ADEN - The Red Cross warned Tuesday of a "catastrophic" situation in Yemen's main southern city Aden, as loyalist forces battled rebels in the streets backed by shelling by Saudi-led warships.

The Iran-backed Huthi rebels and their allies made a new push on a port in the central Mualla district of the city but were forced back by militia loyal to fugitive President Abedrabbo Mansour Hadi, witnesses said. Naval forces of the Saudi-led coalition, which has carried out nearly two weeks of air strikes in support of Hadi, shelled rebel positions across the city, they added. Spokeswoman for the International Committee of the Red Cross in Yemen, Marie Claire Feghali, said the humanitarian situation across the country was "very difficult... (with) naval, air and ground routes cut off."

She described the situation in Aden as "catastrophic to say the least". "The war in Aden is on every street, in every corner... Many are unable to escape," she said. Doctors Without Borders (MSF) said the situation was "worsening by the day".

MSF medics in Aden had "not received large numbers of casualties over the past few days... due to the difficulties faced in trying to reach a hospital," said Marie-Elisabeth Ingres, the organisation's Yemen representative. MSF has a team of 140 local staff and eight expatriates at a hospital in Aden. "Our priority is to find a way to send a supporting medical team," Ingres told AFP, adding a team was waiting in Djibouti "for a green light from the coalition".

The Red Cross hopes to deliver to Sanaa on Wednesday 16 tonnes of medical aid on a plane loaded in Jordan. Another plane carrying 32 tonnes of aid could follow on Thursday.

At least eight Huthis were killed Tuesday when coalition warplanes struck a position north of Aden, a military source said.  Other raids targeted air defence posts in the northeast of the central Taez province. Overnight fighting in Aden left at least 10 people dead. That was on top of at least 53 people killed over the previous 24 hours. Nationwide, more than 540 people have been killed and 1,700 wounded since March 19, the World Health Organization said Tuesday.  

The United States is speeding up arms supplies to a Saudi-led coalition battling Houthi fighters in Yemen, who are supported by Iran, Deputy Secretary of State Antony Blinken said on Tuesday.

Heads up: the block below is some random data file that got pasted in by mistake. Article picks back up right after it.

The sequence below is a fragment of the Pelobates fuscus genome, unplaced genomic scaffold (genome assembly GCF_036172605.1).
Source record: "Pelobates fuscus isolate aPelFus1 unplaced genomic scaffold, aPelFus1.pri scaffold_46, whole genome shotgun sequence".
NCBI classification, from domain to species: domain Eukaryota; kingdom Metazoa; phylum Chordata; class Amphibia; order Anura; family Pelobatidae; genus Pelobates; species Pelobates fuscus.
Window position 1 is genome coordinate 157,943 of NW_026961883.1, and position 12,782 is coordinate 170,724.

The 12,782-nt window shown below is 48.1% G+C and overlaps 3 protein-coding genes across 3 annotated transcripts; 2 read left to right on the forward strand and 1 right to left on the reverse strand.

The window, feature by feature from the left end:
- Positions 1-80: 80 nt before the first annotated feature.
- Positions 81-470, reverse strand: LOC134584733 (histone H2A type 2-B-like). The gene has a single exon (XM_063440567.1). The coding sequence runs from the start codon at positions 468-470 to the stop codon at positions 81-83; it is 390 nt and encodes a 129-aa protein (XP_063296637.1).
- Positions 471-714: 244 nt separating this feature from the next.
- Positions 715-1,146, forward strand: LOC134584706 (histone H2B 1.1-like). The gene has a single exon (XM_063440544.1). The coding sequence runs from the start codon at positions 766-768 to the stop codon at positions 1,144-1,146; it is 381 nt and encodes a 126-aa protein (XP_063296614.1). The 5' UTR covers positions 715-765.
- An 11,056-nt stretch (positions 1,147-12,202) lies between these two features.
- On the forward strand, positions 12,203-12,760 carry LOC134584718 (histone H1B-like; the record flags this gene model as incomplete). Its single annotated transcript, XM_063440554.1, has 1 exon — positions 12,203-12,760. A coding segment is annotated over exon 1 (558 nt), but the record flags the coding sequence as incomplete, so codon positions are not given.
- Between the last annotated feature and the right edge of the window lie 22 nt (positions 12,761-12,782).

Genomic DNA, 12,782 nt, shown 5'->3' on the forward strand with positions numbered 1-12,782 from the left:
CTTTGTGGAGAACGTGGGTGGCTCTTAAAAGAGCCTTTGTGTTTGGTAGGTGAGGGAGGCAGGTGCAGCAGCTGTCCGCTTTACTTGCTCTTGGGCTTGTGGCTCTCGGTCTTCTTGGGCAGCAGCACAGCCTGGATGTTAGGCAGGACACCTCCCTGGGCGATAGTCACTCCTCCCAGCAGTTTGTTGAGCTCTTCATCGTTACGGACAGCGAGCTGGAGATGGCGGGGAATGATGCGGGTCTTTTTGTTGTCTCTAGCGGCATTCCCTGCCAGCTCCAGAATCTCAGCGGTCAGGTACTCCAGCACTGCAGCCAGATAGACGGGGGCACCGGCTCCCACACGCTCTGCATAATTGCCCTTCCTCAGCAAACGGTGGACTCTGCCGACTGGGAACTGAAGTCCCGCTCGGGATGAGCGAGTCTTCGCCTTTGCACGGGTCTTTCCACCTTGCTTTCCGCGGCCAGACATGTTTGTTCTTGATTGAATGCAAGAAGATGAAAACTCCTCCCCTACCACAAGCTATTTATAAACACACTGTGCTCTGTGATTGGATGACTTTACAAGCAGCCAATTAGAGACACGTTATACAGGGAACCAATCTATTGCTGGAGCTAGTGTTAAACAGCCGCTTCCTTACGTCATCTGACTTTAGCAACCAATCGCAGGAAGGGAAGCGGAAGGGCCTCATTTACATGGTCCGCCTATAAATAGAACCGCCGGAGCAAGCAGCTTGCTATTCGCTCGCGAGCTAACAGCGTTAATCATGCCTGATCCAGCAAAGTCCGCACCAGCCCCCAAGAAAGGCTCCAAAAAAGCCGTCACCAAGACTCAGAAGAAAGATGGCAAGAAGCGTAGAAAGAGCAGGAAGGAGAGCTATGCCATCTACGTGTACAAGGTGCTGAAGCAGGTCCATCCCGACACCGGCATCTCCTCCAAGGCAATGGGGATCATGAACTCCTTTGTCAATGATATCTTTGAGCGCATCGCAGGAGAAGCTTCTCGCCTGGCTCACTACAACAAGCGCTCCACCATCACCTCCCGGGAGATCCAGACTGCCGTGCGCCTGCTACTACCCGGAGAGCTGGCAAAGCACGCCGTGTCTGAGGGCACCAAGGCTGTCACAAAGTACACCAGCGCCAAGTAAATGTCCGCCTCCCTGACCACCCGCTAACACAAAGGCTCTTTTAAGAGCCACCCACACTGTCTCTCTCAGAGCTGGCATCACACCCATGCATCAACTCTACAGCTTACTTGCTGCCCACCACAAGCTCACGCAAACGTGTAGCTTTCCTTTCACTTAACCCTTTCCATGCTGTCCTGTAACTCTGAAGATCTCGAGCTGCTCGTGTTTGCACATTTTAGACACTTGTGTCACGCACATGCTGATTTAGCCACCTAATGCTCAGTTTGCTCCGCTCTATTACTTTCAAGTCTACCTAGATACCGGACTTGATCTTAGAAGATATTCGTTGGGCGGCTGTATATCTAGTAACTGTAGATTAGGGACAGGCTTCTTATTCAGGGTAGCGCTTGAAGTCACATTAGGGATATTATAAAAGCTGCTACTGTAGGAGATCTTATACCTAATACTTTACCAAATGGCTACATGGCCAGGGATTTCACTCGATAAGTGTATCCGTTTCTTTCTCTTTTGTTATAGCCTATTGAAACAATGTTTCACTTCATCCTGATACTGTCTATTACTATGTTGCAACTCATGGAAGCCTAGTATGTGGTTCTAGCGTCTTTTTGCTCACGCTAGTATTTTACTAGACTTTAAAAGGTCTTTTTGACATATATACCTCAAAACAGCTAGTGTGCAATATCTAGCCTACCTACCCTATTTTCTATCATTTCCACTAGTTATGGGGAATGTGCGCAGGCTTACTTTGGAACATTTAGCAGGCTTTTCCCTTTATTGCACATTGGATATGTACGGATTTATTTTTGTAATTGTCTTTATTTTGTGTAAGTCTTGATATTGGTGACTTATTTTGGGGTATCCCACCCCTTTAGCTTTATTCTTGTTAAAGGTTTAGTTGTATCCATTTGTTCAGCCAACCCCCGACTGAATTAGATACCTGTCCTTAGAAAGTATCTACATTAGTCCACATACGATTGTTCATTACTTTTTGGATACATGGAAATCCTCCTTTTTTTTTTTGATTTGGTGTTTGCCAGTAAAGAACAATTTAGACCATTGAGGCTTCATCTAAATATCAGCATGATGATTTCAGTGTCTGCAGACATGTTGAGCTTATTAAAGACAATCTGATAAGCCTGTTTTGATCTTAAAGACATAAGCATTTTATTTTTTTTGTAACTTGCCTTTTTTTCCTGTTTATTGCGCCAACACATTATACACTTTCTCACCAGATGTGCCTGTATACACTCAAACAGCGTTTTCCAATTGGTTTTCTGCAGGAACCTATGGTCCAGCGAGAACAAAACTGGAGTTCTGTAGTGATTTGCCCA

Speaking to reporters on a visit to Riyadh, Blinken called for all political parties to commit to what he called a consensus political solution, and said Washington was stepping up intelligence sharing with the anti-Houthi alliance.

“Saudi Arabia is sending a strong message to the Houthis and their allies that they cannot overrun Yemen by force,” he said, referring to Riyadh’s leadership of a military campaign by several Arab states to prevent the Houthis from seizing Yemen.

“As part of that effort, we have expedited weapons deliveries, we have increased our intelligence sharing, and we have established a joint coordination planning cell in the Saudi operation centre.”

At the Pentagon in Washington, spokesman Colonel Steve Warren said the United States was looking to deliver munitions to its allies, including by accelerating pre-existing orders.

“It’s a combination of pre-existing orders made by our partner nations and some new requirements as they expend munitions,” Warren said, asked about Blinken’s remarks.

The United States has about a dozen personnel working in the joint coordination planning cell.

Warplanes from Saudi Arabia and Arab allies have been striking rebels fighting to oust US-allied Yemeni President Abd-Rabbu Mansour Hadi, in an attempt by the regional heavyweight to check Iranian influence in its backyard.

Gulf states aim to use military pressure to push the Houthis to resume a UN-backed political transition led by Hadi that was interrupted by the group’s seizure of the Yemen capital Sanaa in September.

Their takeover angered Riyadh, which sees the once obscure Zaydi group from the northern highlands as terrorists.

Observers have warned Al-Qaeda could exploit the fighting between Hadi's supporters and opponents to expand its control following the withdrawal of US troops overseeing a longstanding drone war against it. The evacuation of foreigners continued with three Indian planes carrying 604 passengers, including some Yemenis, from Sanaa to Djibouti, an airport official said.